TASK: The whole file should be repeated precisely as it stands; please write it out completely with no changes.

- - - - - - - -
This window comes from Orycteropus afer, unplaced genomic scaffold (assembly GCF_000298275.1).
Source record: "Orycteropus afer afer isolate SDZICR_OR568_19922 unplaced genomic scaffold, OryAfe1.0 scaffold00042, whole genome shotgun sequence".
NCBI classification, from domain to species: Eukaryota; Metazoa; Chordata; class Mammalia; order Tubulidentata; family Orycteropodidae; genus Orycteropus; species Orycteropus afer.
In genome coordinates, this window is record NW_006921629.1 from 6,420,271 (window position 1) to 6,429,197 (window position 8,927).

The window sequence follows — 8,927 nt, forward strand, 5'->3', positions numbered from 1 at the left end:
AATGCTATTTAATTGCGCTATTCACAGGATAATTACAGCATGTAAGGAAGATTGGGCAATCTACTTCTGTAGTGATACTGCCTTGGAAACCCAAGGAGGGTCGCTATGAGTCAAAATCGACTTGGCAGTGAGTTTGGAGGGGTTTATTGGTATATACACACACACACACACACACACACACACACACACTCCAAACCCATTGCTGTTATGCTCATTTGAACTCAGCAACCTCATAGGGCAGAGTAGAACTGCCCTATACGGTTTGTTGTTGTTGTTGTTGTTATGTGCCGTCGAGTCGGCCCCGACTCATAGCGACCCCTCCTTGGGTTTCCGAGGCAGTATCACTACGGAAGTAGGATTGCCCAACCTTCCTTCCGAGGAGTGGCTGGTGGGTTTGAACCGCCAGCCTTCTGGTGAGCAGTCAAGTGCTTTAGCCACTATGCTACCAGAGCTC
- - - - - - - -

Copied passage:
This window comes from Orycteropus afer, unplaced genomic scaffold (assembly GCF_000298275.1).
Source record: "Orycteropus afer afer isolate SDZICR_OR568_19922 unplaced genomic scaffold, OryAfe1.0 scaffold00042, whole genome shotgun sequence".
NCBI classification, from domain to species: Eukaryota; Metazoa; Chordata; class Mammalia; order Tubulidentata; family Orycteropodidae; genus Orycteropus; species Orycteropus afer.
In genome coordinates, this window is record NW_006921629.1 from 6,420,271 (window position 1) to 6,429,197 (window position 8,927).

The window sequence follows — 8,927 nt, forward strand, 5'->3', positions numbered from 1 at the left end:
AATGCTATTTAATTGCGCTATTCACAGGATAATTACAGCATGTAAGGAAGATTGGGCAATCTACTTCTGTAGTGATACTGCCTTGGAAACCCAAGGAGGGTCGCTATGAGTCAAAATCGACTTGGCAGTGAGTTTGGAGGGGTTTATTGGTATATACACACACACACACACACACACACACACACACACTCCAAACCCATTGCTGTTATGCTCATTTGAACTCAGCAACCTCATAGGGCAGAGTAGAACTGCCCTATACGGTTTGTTGTTGTTGTTGTTGTTATGTGCCGTCGAGTCGGCCCCGACTCATAGCGACCCCTCCTTGGGTTTCCGAGGCAGTATCACTACGGAAGTAGGATTGCCCAACCTTCCTTCCGAGGAGTGGCTGGTGGGTTTGAACCGCCAGCCTTCTGGTGAGCAGTCAAGTGCTTTAGCCACTATGCTACCAGAGCTC